If, at step 855, the deduplication engine determines the fingerprint does not exist in the Bloom filter, the deduplication engine 284 moves to step 860. At step 860, the deduplication engine determines if there are any additional Bloom filters in the current dynamic Bloom filter. The deduplication engine 284 may use the total number of Bloom filters in each dynamic Bloom filter identified in FIG. 6 to determine if there are any additional Bloom filters. If, at step 860, the deduplication engine 284 determines there are no additional Bloom filters, the deduplication engine 284 moves to step 870. At step 870, the deduplication engine 284 returns information indicating that the fingerprint does not exist in the probabilistic tree-like data structure 500.

If, at step 855, the deduplication engine 284 determines that the fingerprint exists in the current Bloom filter, the deduplication engine 284 moves to step 880. At step 880, the deduplication engine 284 determines whether there are additional levels in the tree. The deduplication engine 284 may use the total number of levels determined in FIG. 6 and the current level to determine whether there are any additional levels. If, at step 880, the deduplication engine 284 determines there are additional levels in the probabilistic tree-like data structure 500, the deduplication engine 284 moves to step 840. The deduplication engine repeats steps 840-880 for each additional level of the probabilistic tree-like data structure 500.

If, at step 880, the deduplication engine determines there are no additional levels in the probabilistic tree-like data structure 500, the deduplication engine moves to step 890. At step 890, the deduplication engine 284 returns the fingerprint and offset associated with the Bloom filter on the last level in which the fingerprint existed in. The Bloom filter on the last level may be associated with several fingerprint and data block location pairs. In the example used in FIG. 6 above, each Bloom filter was associated with 32 fingerprints and data block locations. In this case, the deduplication engine 284 searches the fingerprints associated with the Bloom filter to identify the matching fingerprint. The data block location associated with the matching fingerprint is then returned. The deduplication engine 284 may retrieve the data block identified by the data block location and perform a byte-by-byte comparison on the data blocks to verify that the data blocks are duplicates.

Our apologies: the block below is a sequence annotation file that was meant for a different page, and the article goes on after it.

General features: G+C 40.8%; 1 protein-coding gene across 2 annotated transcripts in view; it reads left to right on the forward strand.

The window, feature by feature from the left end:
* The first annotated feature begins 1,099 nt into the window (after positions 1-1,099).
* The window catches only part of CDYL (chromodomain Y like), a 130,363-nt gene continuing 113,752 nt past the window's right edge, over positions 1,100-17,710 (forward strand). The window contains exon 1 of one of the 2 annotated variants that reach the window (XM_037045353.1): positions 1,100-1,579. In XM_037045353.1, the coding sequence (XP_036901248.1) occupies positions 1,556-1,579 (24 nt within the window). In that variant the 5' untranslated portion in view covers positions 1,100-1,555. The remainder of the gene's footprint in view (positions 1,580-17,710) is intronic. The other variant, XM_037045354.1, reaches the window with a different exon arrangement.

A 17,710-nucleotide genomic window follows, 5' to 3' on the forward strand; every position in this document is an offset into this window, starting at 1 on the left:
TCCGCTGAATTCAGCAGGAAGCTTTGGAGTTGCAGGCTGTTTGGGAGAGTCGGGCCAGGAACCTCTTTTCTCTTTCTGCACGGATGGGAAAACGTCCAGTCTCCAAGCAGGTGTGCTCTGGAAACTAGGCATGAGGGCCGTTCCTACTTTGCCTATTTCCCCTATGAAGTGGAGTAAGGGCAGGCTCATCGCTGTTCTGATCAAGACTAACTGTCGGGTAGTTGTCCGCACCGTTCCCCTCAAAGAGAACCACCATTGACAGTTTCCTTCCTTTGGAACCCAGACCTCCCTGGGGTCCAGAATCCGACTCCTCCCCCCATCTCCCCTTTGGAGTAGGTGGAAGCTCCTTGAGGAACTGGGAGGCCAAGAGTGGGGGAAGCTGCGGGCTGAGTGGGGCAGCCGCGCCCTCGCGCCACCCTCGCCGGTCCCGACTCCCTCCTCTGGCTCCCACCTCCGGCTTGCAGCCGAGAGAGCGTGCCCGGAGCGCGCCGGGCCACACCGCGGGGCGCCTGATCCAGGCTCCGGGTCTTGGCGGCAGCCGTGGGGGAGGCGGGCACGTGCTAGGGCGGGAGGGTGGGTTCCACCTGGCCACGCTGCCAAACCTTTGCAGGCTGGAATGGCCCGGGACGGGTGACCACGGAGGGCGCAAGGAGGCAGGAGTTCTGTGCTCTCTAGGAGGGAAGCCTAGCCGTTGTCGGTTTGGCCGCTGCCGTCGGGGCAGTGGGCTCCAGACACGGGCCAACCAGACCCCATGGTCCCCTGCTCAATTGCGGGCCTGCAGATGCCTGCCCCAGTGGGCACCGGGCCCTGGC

If the deduplication is being performed on a backup volume, the deduplication engine 284 may cache in memory the portions of the probabilistic tree-like data structure 500 where the fingerprint existed. These portions of the probabilistic tree-like data structure 500 may correspond to fingerprints stored subsequent to the current fingerprint. For example, the deduplication engine 284 may cache each dynamic Bloom filter the fingerprint was queried in. Since backup volumes often do not change significantly, the data blocks of a backup volume generally arrive to the deduplication engine 284 corresponding to the order the fingerprints are stored in. Thus, by caching the portions of the probabilistic tree-like data structure 500 containing subsequent fingerprints, the deduplication engine 284 may not need to perform a random disk read for the retrieving the subsequent fingerprints.

The steps of querying the probabilistic tree-like data structure 500 have been explained as a serial process for explanatory purposes. However, the Bloom filters of the probabilistic tree-like data structure 500 may generally be queried in parallel. That is, each of the Bloom filters at the first level may be queried simultaneously. If there is a match to one or more of the first level Bloom filters, each of the Bloom filters on the next level may also be queried simultaneously. Since the Bloom filters may produce false positives, the parallel processes querying the probabilistic tree-like data structure 500 may determine that the fingerprint is stored at multiple block ranges. In this case, the deduplication engine 284 may perform a bit-by-bit comparison of the data blocks corresponding to each of the identified fingerprints to determine, which, if any, of the block ranges actually corresponds to a fingerprint corresponding to a duplicate data block.